Although LBP added to plasma from PD patients improved the structure of the fibrin(ogen) (see Fig 3, Airyscan boxplot), the PD with added LBP results are still statistically different from the control donors. LBP therefore does not allow the fibrin(ogen) to resemble fully that found in healthy individuals. We previously found in type 2 diabetes (T2D) [104] that when LBP is added to plasma from T2D, it did resemble that of healthy plasma.

We did not, in this paper, repeat Airyscan analysis with clots created with healthy PPP. However, we previously reported that in healthy individuals, little amyloid fluorescence is present when viewing clots with the added fluorescent marker, ThT [104106].


Although we have observed anomalies in the kinds of fibrin fibres produced in the plasma of patients with various inflammatory diseases (e.g. [46, 49, 59, 75, 76, 78, 107109]), this is the first time that we have observed fibrin amyloid in Parkinson’s Disease, as assessed by ThT staining, and its sensitivity (and that of fibres observed in the SEM) to LBP. While fibrin and α-synuclein can coaggregate [110], it is especially notable that the thrombin-dependence and SEM fibre sizes imply that the fibres we observe are essentially all made of fibrin. Although α-synuclein fibre formation in the substantia nigra is characteristic of PD, it can also occur extracellularly, and its removal may be of therapeutic benefit [111, 112]. The production may be driven by intestinal LPS [113], while gut microbiota-derived short-chain fatty acids may also have a role [11]. Because the addition of LBP to plasma of PD individuals improves the pathological state of the fibrin(ogen), we take it as indirect evidence that LPS has a role in this disease. So far as is known, the only action of LBP, and certainly at these concentrations, is to remove tiny amounts of LPS and related molecules, and only LPS has been shown (by us) to have this massive substoichiometric effect in affecting clotting [77, 104, 105]. Thus, targeting intestinal LPS possibly to not only reduce the production of extracellular α-synuclein, but also to target pathological clotting in PD, is therefore potentially a sensible treatment strategy to investigate further. The discovery that the addition of LBP to plasma influences the structure of fibrin(ogen), furthermore lends credence to the possible role of LPS in the aetiology of PD.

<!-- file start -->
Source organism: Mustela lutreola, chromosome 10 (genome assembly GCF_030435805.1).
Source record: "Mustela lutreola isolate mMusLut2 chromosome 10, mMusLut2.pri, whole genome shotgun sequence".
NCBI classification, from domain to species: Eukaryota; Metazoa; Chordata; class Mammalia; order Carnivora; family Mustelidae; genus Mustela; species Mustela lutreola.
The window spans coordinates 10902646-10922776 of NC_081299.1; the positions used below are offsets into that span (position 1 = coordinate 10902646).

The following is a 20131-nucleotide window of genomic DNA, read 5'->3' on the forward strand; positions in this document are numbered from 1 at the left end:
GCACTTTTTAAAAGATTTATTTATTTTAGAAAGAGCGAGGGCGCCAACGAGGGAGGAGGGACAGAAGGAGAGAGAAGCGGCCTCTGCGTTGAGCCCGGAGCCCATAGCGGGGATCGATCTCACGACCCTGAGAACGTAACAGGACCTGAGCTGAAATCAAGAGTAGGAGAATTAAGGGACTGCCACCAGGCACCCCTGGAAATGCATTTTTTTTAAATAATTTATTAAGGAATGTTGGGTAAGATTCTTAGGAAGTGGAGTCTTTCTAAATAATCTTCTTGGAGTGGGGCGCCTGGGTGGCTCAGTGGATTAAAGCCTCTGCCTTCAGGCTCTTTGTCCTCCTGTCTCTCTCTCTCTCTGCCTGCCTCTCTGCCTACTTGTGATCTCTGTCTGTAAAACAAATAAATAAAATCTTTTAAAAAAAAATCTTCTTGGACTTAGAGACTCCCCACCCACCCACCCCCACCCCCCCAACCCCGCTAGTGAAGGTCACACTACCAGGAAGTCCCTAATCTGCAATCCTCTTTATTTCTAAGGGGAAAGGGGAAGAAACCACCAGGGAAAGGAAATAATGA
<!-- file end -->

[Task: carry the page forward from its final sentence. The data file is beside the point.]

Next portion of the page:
In terms of treatment [114, 115], we have previously discussed the potential role of iron chelators, both to stop the Fenton reaction [25, 26] and to inhibit microbial proliferation (e.g. [8486, 91]), and iron chelators can definitely also inhibit the formation of dense matted (fibrin(ogen)) deposits (which is a hallmark of coagulopathies) (e.g. [27, 49, 58, 76, 116, 117]). We have also previously reported that the red blood cells (RBCs) of PD individuals are eryptotic [35], mainly due to the presence of circulating cytokines and increased oxidative stress [118, 119]. The possible removal of amyloid by LBP may also affect other cells of the haematological system, e.g. RBCs. It is now clear that treatment options worth exploring also include anticoagulants; as yet, however, the evidence for any effect of heparin is still awaited, due to Randomised Control Trials not having been done [120].